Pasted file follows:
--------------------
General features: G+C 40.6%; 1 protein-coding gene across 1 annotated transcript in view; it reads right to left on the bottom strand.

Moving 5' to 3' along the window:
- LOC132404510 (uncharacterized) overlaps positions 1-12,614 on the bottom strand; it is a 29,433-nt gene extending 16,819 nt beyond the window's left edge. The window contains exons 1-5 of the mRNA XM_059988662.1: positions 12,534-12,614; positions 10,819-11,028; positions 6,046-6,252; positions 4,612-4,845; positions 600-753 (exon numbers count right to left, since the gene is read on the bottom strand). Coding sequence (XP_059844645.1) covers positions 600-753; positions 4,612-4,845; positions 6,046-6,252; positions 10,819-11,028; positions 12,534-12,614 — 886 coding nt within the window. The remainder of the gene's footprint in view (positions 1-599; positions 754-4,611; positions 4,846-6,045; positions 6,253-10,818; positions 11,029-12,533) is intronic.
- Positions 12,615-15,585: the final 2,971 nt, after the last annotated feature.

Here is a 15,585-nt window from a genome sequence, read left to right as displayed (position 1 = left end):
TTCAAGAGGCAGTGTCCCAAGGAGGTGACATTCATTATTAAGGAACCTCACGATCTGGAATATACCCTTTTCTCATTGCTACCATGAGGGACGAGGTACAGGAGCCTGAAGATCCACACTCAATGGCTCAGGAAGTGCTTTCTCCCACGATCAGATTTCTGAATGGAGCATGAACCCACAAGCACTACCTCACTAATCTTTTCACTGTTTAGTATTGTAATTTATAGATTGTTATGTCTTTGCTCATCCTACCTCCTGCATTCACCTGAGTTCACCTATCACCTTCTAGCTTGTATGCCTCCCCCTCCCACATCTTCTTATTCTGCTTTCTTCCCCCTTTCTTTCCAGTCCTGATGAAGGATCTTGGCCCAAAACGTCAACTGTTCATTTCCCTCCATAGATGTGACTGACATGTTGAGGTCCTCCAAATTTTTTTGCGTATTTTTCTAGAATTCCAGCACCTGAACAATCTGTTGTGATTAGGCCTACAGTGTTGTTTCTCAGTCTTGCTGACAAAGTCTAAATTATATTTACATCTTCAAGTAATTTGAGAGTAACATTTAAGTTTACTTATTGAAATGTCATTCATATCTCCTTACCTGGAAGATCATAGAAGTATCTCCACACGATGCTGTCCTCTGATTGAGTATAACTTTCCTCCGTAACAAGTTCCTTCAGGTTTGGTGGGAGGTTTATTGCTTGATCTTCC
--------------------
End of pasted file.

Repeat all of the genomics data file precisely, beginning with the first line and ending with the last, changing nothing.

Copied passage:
General features: G+C 40.6%; 1 protein-coding gene across 1 annotated transcript in view; it reads right to left on the bottom strand.

Moving 5' to 3' along the window:
- LOC132404510 (uncharacterized) overlaps positions 1-12,614 on the bottom strand; it is a 29,433-nt gene extending 16,819 nt beyond the window's left edge. The window contains exons 1-5 of the mRNA XM_059988662.1: positions 12,534-12,614; positions 10,819-11,028; positions 6,046-6,252; positions 4,612-4,845; positions 600-753 (exon numbers count right to left, since the gene is read on the bottom strand). Coding sequence (XP_059844645.1) covers positions 600-753; positions 4,612-4,845; positions 6,046-6,252; positions 10,819-11,028; positions 12,534-12,614 — 886 coding nt within the window. The remainder of the gene's footprint in view (positions 1-599; positions 754-4,611; positions 4,846-6,045; positions 6,253-10,818; positions 11,029-12,533) is intronic.
- Positions 12,615-15,585: the final 2,971 nt, after the last annotated feature.

Here is a 15,585-nt window from a genome sequence, read left to right as displayed (position 1 = left end):
TTCAAGAGGCAGTGTCCCAAGGAGGTGACATTCATTATTAAGGAACCTCACGATCTGGAATATACCCTTTTCTCATTGCTACCATGAGGGACGAGGTACAGGAGCCTGAAGATCCACACTCAATGGCTCAGGAAGTGCTTTCTCCCACGATCAGATTTCTGAATGGAGCATGAACCCACAAGCACTACCTCACTAATCTTTTCACTGTTTAGTATTGTAATTTATAGATTGTTATGTCTTTGCTCATCCTACCTCCTGCATTCACCTGAGTTCACCTATCACCTTCTAGCTTGTATGCCTCCCCCTCCCACATCTTCTTATTCTGCTTTCTTCCCCCTTTCTTTCCAGTCCTGATGAAGGATCTTGGCCCAAAACGTCAACTGTTCATTTCCCTCCATAGATGTGACTGACATGTTGAGGTCCTCCAAATTTTTTTGCGTATTTTTCTAGAATTCCAGCACCTGAACAATCTGTTGTGATTAGGCCTACAGTGTTGTTTCTCAGTCTTGCTGACAAAGTCTAAATTATATTTACATCTTCAAGTAATTTGAGAGTAACATTTAAGTTTACTTATTGAAATGTCATTCATATCTCCTTACCTGGAAGATCATAGAAGTATCTCCACACGATGCTGTCCTCTGATTGAGTATAACTTTCCTCCGTAACAAGTTCCTTCAGGTTTGGTGGGAGGTTTATTGCTTGATCTTCC